Review: Fire & Water by Alexis Hall

Posted February 19, 2020 by B. in Lesbian Romance, LGBTQ, Mystery-Suspense Fiction, Paranormal Fiction, Rating A, Reviews, Urban Fantasy Tags: , , ,

Fire & Water
Alexis Hall
Rating: A-

What I’m Talking About:

I adore the Kate Kane stories and was happy when I learned that the third in the series, Fire & Water, was in the works. I was fortunate enough to be able to reread the first two novels (Iron & Velvet and Shadows & Dreams) recently during their respective re-releases, which I found to be extremely helpful. Much to my delight, Fire & Water was as wonderful as I’d hoped. It was also rough. In all the best ways, but still—rough.

Fire & Water picks up six months after the previous time the world almost ended, and Kate is once again at the center of a battle that’s drawn every magical/paranormal faction in London (even the US is represented) out of the shadows. Hired by the Merchant of Dreams to reacquire their stolen property, Kate winds up with her loyalties divided and her friends, exes, flatmate, and self at risk should things go badly. Which they absolutely and thoroughly do.

One thing I was particularly happy to discover hadn’t changed in Fire & Water is how much I continue to love Kate. As exasperating as most of the other characters claim to find her, it was nice to see so many of them show up for her when it counted. That everyone who knows anything refuses to be straightforward with her about what’s really happening, then gets peeved with her for not being omniscient herself makes it difficult not to be on Kate’s side. In fact, Kate’s internal struggles with her more decorum-defying rejoinders at such moments comprise some of my favorite passages. It may also be wrong, but I think Kate shines brightest when even her own hindsight seems to have been drinking excessively, and her best option is just to leap straight into whatever chaos is looming, regardless.

Another aspect of this series that has consistently fascinated me is that the characters are obviously pieces in a game Kate knows is being played, even if she can’t pin down what it is. And just when it seems she’s figured it out, everything changes leaving her fighting an entirely different battle than the one she began. It doesn’t seem so much that the pieces themselves have shifted erratically, but rather that the stratagem itself and/or the master behind it has. I think it is a risky bit of writing that could easily fall apart were it a different character in any other author’s hands. Yet, not only does this arrangement still work well in Fire & Water, but the potential losses if Kate fails make the narrative all the more compelling.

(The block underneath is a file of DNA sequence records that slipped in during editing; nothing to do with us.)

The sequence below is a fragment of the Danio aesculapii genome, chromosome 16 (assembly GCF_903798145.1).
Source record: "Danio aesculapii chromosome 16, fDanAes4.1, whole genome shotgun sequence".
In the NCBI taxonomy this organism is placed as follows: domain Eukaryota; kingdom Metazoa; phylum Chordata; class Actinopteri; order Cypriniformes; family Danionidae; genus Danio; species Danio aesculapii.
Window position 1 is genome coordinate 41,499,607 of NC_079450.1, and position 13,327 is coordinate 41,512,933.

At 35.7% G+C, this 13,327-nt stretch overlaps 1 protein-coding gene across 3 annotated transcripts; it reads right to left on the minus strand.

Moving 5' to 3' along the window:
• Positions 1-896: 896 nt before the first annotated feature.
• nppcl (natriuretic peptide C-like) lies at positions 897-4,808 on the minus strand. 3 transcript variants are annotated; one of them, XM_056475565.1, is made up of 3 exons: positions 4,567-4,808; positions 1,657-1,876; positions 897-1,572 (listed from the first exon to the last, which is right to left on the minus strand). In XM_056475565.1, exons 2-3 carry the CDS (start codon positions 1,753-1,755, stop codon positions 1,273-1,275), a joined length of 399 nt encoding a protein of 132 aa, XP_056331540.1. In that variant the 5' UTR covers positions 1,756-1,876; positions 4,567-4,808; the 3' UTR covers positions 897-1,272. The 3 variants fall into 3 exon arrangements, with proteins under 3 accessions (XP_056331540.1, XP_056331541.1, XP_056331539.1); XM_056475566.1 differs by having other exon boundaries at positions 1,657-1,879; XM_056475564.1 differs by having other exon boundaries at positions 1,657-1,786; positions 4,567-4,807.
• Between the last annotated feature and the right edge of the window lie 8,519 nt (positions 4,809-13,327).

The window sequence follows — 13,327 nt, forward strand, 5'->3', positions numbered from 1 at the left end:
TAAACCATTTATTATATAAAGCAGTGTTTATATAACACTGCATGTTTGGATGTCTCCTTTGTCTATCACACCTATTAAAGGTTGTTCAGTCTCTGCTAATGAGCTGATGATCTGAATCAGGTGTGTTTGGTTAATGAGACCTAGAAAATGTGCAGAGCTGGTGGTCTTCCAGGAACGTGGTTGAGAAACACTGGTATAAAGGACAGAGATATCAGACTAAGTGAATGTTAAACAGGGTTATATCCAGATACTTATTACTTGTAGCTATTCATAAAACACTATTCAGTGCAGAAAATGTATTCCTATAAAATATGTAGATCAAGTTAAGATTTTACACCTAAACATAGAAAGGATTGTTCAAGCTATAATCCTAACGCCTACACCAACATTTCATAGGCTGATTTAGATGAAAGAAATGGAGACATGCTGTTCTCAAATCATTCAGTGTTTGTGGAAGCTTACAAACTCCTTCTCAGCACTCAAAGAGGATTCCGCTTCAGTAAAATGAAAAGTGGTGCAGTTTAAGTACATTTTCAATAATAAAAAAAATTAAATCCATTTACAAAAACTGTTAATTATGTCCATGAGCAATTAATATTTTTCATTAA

As was true with the previous titles in the Kate Kane series, I don’t believe Fire & Water will be for everyone. Kate is difficult and unique and often as resentfully sweet as she is razor-sharp. As complicated as her relationships always are, the question here more pointedly asks which other characters are on Kate’s side because she is useful, rather than loved—and sometimes the answer hurts. Having said that, I’m going to have to read it again as soon as possible. Given the breadcrumbs left and new uncertainties introduced at the end of Fire & Water, I’m very hopeful that there will be another in the series not too far in the future.

My Rating:  A- Enjoyed A Lot

About the Book:

I like my women like I like my whiskey: embroiled in a magical war

Ten years ago I fought for the Witch Queen of London in a mystical showdown against a King Arthur wannabe with a shaved head and a shotgun. Back then, the law did for him before he could do for us.

I don’t think we’ll get that lucky again.

As if the mother of all wizard battles wasn’t bad enough, fate or destiny or a god with a really messed-up sense of humor has dropped a weapon that could rewrite the universe right into the middle of London, and anybody with half a sniff of arcane power has rocked up to stake their claim on it. Last time this happened, the city went to pieces. This time, it might just go to Hell.

Also, still dating a vampire. Still got an alpha werewolf trying to get in my pants. Still sharing a flat with a woman made of animated marble—only now apparently there are two of her. But you know what they say: the more things change, the more they stay the same crap that’s been trying to kill you your entire life.

Release Date: February 24, 2020
Carina Press
Kate Kane, Paranormal Investigator #3
Urban Fantasy, Paranormal, Mystery, LGBTQ, f/f
Book Source: NetGalley

Purchase Info:
Amazon (affiliate link)

Reviews in the Series:
Iron & Velvet by Alexis Hall (Kate Kane, Paranormal Investigator #1) – 2019 Rerelease Review
Shadow & Dreams by Alexis Hall (Kate Kane, Paranormal Investigator #2) – 2019 Rerelease Review